Vijay Kumar Nirala
After he joined Usri Gogri middle school in Bihar’s Khagaria district as a headmaster in 2017, he worked night and day to transform the school. Now, bereft of stained walls, heaps of garbage and dirty water, the school has won a state-level award for cleanliness and has been nominated at the national level for a cleanliness award.
Deepak Madhok created a movement in Varanasi in 2012 when he formed an organisation called Jaago Banaras and sent photos of dilapidated streets and overflowing drains to local officials. But when no action was taken, he went to the Allahabad high court. The high court issued a notice to the local administration, setting things in motion.
In 2008, during a trek, British citizen Jodie Underhill, 42, was disgusted by rubbish heaps atop mountains in Himachal Pradesh. She started working in McLeod Ganj and Triund. In 2012, she co-founded an organisation called “Waste Warriors” that has cleaned up more than 400 spots in Dehradun.
Rajashri Sadani, Shreya Bothra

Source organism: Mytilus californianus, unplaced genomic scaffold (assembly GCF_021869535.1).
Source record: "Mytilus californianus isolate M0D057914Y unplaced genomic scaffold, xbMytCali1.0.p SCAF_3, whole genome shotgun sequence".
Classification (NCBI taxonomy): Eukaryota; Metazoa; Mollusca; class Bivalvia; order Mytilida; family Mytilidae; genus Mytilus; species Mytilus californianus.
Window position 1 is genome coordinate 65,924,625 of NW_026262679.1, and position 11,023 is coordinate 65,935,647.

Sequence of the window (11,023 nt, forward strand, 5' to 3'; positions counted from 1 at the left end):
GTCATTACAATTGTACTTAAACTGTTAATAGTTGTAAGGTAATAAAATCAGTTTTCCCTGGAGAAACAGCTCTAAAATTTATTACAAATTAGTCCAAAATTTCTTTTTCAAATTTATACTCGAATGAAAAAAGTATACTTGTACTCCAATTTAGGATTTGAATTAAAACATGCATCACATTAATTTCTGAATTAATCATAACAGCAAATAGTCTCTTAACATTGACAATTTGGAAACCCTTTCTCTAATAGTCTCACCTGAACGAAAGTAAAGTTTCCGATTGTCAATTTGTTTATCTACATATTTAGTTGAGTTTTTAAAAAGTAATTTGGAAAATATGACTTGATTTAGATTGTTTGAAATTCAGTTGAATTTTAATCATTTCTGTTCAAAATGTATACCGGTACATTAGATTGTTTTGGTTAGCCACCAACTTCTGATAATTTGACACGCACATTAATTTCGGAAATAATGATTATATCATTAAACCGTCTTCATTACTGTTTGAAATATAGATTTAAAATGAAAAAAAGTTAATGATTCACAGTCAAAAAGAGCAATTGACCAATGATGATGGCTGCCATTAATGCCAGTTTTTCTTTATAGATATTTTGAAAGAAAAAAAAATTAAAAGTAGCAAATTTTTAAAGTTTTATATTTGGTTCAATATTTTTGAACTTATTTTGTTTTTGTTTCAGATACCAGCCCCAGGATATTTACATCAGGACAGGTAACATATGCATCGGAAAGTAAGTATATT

If the railway station at Aligarh looks clean now, two local women are to be credited. These two women, Rajashri Sadani and Shreya Bothra, have led efforts to pick up garbage and beautify the station, winning accolades from the local government and even Prime Minister Narendra Modi.
A cleanliness movement Harsh Jha, 22, started in Bihar’s Bihariganj is now spreading across the district. After a summer internship with the Swachh Bharat mission, Jha formed teams of 8-10 young people and got down to cleaning the streets of the town . Now, they also work with locals, making them aware of hygiene practices.
For 18 years, Anamika Chowdhury has been working to clean the city of Allahabad and its ghats on the river Ganga. She has put together a team of more than 600 people and regularly conducts competitions to spur hygiene awareness in the city.
Janki Mahato might be 74, but he doesn’t miss a single day of cleaning up his neighbourhood in Jharkhand’s Dehar village. For the past 24 years, the frail man with a broom in one hand and a garbage collection bag in the other is a regular sight in the village.
Sudhakar Ranjan Tyagi has changed the face of parks in UP’s Muradabad, after his retirement from the Railways in 2017 as chief welfare inspector. He spent his time cleaning parks and planting saplings in the clearings so that people don’t throw garbage again. Now, his efforts have borne fruit.
When the local company stopped picking up trash in the Boulia neighbourhood of Varanasi in Uttar Pradesh about four years ago, Puran Singh decided to take matters into his own hands, literally. Every morning, he started cleaning the garbage himself. While he was ridiculed at first, he has inspired local youth into a movement.